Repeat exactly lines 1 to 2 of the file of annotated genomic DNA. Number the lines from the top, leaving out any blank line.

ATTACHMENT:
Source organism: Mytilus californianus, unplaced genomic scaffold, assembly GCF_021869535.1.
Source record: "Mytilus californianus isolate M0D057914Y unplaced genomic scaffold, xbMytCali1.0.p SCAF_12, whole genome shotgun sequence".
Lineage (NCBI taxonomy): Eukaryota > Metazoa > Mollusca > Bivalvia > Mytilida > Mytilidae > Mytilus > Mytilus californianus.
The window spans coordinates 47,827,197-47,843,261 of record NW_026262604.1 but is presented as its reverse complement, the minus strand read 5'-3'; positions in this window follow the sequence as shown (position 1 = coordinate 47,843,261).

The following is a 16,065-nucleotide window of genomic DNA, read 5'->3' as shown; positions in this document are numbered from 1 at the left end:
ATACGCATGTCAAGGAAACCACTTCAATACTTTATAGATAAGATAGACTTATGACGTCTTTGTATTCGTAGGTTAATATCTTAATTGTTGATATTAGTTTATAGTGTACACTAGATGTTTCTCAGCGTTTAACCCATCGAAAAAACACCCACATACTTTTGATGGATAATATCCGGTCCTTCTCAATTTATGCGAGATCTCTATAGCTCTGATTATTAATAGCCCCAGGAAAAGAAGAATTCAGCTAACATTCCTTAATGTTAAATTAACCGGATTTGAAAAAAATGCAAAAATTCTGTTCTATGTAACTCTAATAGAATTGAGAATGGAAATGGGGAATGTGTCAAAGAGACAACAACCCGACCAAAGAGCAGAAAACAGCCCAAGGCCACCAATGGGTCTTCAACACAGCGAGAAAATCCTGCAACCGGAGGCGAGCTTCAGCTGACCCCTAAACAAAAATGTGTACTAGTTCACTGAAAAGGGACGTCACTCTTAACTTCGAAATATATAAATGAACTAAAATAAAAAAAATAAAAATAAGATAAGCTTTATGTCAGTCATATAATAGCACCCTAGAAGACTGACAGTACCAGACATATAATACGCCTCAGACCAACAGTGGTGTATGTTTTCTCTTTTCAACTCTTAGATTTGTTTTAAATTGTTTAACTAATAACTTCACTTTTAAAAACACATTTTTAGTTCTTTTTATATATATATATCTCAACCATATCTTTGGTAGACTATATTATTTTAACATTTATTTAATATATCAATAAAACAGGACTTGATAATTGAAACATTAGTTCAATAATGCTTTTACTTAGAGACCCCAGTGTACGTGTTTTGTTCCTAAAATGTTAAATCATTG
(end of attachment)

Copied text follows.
Source organism: Mytilus californianus, unplaced genomic scaffold, assembly GCF_021869535.1.
Source record: "Mytilus californianus isolate M0D057914Y unplaced genomic scaffold, xbMytCali1.0.p SCAF_12, whole genome shotgun sequence".